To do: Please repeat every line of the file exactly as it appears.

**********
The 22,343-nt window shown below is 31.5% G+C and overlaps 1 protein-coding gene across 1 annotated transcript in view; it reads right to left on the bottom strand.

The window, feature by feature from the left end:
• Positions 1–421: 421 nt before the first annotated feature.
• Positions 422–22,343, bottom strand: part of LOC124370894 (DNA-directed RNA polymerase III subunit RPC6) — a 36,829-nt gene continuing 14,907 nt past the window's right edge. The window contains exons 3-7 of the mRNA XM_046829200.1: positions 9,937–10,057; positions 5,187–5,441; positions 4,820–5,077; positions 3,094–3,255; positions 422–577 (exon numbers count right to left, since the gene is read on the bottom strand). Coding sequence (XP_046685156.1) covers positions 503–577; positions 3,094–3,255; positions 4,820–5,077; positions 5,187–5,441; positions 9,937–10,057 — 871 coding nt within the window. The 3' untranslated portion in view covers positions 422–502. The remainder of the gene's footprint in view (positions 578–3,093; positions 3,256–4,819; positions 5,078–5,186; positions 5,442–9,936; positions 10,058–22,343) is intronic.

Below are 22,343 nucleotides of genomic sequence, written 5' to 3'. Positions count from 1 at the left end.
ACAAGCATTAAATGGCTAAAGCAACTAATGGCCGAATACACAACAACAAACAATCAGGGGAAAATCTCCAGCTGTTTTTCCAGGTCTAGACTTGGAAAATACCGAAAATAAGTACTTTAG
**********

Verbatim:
The 22,343-nt window shown below is 31.5% G+C and overlaps 1 protein-coding gene across 1 annotated transcript in view; it reads right to left on the bottom strand.

The window, feature by feature from the left end:
• Positions 1–421: 421 nt before the first annotated feature.
• Positions 422–22,343, bottom strand: part of LOC124370894 (DNA-directed RNA polymerase III subunit RPC6) — a 36,829-nt gene continuing 14,907 nt past the window's right edge. The window contains exons 3-7 of the mRNA XM_046829200.1: positions 9,937–10,057; positions 5,187–5,441; positions 4,820–5,077; positions 3,094–3,255; positions 422–577 (exon numbers count right to left, since the gene is read on the bottom strand). Coding sequence (XP_046685156.1) covers positions 503–577; positions 3,094–3,255; positions 4,820–5,077; positions 5,187–5,441; positions 9,937–10,057 — 871 coding nt within the window. The 3' untranslated portion in view covers positions 422–502. The remainder of the gene's footprint in view (positions 578–3,093; positions 3,256–4,819; positions 5,078–5,186; positions 5,442–9,936; positions 10,058–22,343) is intronic.

Below are 22,343 nucleotides of genomic sequence, written 5' to 3'. Positions count from 1 at the left end.
ACAAGCATTAAATGGCTAAAGCAACTAATGGCCGAATACACAACAACAAACAATCAGGGGAAAATCTCCAGCTGTTTTTCCAGGTCTAGACTTGGAAAATACCGAAAATAAGTACTTTAG